This post originally appeared in the July issue of Sanitarium Magazine
Batman. Jason Vorhees. Similarities? More than a few, especially in the days before Batman stopped using a gun.
Many masked hero stories involve a wronged individual being presumed dead and then coming back to wreak terrible vengeance on xir enemies, who are doing some bad thing.
Many slasher stories involve a killer who was killed (or who is taking the persona of somebody that was killed) and is exacting vengeance on those responsible.
A few other points of convergence: As Vorhees, Myers, and Leslie Vernon demonstrate, a slasher can wear a costume or gimmick appearance as well as any superhero.
The main difference is the point of view. Imagine Batman from the perspective of his enemies. Even if he isn’t killing anybody (and there are more than a few stories where he’s done just that), it’s been well-demonstrated that Batman still manages to inspire terror. Imagine what a story would be like from their perspective.
And an avenging slasher’s logic may be twisted, but about the only thing that separates classic Batman from Jason Vorhees is that Batman usually doesn’t kill people. Get rid of that, and I think I might take my chances with Jason.
Hell, the Punisher pretty much already is a slasher. Change his modus operandi just a little and change the point of view, and you’ve got another golden example of what I’m talking about. Or Watchmen’s Rorschach. Kid Miracleman is more “supervillain slasher” if anything, but that’s still alright.
Basically, we can stand to take some lessons from Alan Moore on this thing.
In Practice: For Endless is My Name
Let’s imagine a world of superheroes. Maybe they have superpowers, maybe they don’t. If there are powers then it’s a mystery as to whether the kill has any or is simply really scary-effective and well-prepared with nasty tricks. And if the killer does have a superpower, then the most fitting scenario is probably for the killer to have gotten it at the edge of death. Maybe it was the stress of dying, or a deal made with some horrible (or not so horrible) entity.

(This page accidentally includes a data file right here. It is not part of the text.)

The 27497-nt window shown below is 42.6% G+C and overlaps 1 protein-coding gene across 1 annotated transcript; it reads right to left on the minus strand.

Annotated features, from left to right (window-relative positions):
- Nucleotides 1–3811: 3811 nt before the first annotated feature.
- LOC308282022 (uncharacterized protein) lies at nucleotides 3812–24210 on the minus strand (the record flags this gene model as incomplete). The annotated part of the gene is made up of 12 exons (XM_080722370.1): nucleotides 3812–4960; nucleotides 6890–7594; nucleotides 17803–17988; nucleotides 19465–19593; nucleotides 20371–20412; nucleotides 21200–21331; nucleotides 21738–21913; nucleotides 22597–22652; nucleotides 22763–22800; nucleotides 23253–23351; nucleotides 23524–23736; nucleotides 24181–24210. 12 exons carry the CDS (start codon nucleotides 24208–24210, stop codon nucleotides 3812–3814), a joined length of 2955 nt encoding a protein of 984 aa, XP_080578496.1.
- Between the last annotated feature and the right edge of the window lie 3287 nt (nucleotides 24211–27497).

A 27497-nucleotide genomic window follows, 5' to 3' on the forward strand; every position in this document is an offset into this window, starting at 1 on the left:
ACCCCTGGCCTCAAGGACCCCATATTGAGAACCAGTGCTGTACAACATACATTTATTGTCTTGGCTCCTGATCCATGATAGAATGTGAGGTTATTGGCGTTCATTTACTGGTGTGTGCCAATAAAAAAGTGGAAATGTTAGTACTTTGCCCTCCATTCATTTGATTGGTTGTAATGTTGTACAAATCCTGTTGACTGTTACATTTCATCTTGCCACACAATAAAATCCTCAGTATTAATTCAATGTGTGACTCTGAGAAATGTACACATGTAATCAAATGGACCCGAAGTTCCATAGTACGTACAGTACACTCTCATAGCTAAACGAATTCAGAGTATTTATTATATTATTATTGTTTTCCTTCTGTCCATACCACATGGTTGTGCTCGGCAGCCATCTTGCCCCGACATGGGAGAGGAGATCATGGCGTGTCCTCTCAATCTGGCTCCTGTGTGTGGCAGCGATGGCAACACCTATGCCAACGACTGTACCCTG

Don’t assume that the killer needs to have superpowers, though.
It wouldn’t be more than “Your usual slasher story, albeit in a setting with superheroes” if this were all there was, though. We should at the very least have an antihero (your mileage may vary, whether we could have a conservative no-qualifiers hero antagonist in this kind of story). Remember, the killer was wronged in some way. Who did this? And what was done? Murder isn’t the only option, though it is the most common.
By the way, was this situation actually what the killer imagines it to have been? Don’t neglect the possibility that the victims know what the killer wants revenge for, know that it was all a misunderstanding… and aren’t able to dissuade the killer because there isn’t sufficient evidence available.
Coming from an LDS background, what comes to mind for this story is a scriptural excerpt stating, “For, behold, I am endless, and the punishment which is given from my hand is endless punishment, for Endless is my name.” It’s a pretty good example of how taking things out of context is silly because it doesn’t mean what it seems to, on its own, but don’t you worry about that.